In May 2009, KOGO's newscasts outside of morning and early evening were being produced by Los Angeles sister station KFI. It was also disclosed that some newscasts in the evening were "taped".


  1. ^ http://radio-locator.com/cgi-bin/pat?call=KOGO&service=AM&status=L&hours=N
  2. ^ "PLG In Dismantling Process" (PDF). Radio and Records. April 29, 1994. p. 14. Retrieved May 9, 2018.
  3. ^ Peterson, Al (October 22, 1999). "KOGO: Reclaiming San Diego's News/Talk Throne" (PDF). Radio and Records. p. 29. Retrieved May 7, 2018.
  4. ^ "Hoker Lands WCRJ, WLLT For $12 Million" (PDF). Radio and Records. July 25, 1986. p. 10. Retrieved May 7, 2018.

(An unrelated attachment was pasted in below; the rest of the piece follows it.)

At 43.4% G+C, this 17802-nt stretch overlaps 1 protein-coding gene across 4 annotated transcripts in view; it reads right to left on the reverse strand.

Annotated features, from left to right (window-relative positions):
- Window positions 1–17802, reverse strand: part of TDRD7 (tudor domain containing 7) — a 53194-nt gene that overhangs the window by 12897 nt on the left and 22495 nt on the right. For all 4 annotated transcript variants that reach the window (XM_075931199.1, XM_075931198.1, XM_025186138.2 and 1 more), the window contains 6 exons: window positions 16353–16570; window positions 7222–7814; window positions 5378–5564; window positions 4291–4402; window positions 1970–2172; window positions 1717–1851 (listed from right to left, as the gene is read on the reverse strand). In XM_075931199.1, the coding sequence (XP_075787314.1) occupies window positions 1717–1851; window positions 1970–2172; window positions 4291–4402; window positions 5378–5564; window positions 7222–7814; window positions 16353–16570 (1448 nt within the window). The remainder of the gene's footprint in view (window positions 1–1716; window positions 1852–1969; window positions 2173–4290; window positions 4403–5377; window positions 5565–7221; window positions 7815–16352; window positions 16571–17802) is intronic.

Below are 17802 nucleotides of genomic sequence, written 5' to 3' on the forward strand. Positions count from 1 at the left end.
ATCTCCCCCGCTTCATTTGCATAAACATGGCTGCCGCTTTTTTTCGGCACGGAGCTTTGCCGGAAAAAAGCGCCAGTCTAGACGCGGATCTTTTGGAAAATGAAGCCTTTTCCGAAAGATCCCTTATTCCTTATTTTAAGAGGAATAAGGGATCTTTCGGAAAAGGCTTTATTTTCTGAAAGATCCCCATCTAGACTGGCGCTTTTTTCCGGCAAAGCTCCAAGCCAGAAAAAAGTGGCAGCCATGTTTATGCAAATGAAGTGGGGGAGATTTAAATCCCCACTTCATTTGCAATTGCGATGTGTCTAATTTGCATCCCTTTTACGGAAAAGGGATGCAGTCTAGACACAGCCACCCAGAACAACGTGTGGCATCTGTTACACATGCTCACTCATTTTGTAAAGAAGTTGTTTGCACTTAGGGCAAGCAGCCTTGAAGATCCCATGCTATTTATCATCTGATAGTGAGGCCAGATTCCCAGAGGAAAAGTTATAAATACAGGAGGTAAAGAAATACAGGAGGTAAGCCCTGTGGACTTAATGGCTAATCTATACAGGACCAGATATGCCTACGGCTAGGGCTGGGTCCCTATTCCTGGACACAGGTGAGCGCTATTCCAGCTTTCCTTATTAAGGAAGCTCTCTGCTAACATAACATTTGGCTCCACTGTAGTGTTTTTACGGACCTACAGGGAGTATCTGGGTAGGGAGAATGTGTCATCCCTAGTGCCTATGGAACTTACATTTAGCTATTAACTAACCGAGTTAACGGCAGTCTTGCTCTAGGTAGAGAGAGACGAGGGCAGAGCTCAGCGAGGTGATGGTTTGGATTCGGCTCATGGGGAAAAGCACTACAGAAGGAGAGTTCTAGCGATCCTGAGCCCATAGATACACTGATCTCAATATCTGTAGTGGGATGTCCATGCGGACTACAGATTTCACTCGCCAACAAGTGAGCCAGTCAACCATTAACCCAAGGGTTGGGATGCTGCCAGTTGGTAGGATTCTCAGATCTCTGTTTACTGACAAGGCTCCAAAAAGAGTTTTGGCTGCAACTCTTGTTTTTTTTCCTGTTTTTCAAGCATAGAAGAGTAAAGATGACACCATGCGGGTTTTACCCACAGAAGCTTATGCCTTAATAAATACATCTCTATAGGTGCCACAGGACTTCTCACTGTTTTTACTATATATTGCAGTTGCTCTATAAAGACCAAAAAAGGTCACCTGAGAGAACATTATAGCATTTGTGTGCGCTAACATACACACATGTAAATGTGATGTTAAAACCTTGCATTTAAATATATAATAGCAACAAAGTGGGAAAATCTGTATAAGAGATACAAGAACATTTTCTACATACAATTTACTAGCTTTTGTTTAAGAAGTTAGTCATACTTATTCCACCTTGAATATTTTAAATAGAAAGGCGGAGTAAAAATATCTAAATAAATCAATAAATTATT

5. ^ "Ragan Henry Gambles $13 Million In Atlantic City" (PDF). Radio and Records. September 15, 1989. p. 15. Retrieved May 7, 2018.
  6. ^ "KOGO-A To Simulcast On 95.7 FM; Country KUSS To Go". AllAccess.com. All Access Music Group. November 4, 2011. Retrieved May 9, 2018.
  7. ^ Nelson, Joe (November 16, 2012). "KOGO Strictly AM Once Again". SDRadio.net. Archived from the original on December 28, 2012. Retrieved May 9, 2018.
  8. ^ Venta, Lance. "KOGO Adds Eight Hours of News Daily". RadioInsight. RadioBB Group. Retrieved May 9, 2018.
  9. ^ "Archived copy". Archived from the original on 2011-07-13. Retrieved 2007-08-19.CS1 maint: archived copy as title (link)

External linksEdit

Coordinates: 32°43′16″N 117°04′10″W / 32.72111°N 117.06944°W / 32.72111; -117.06944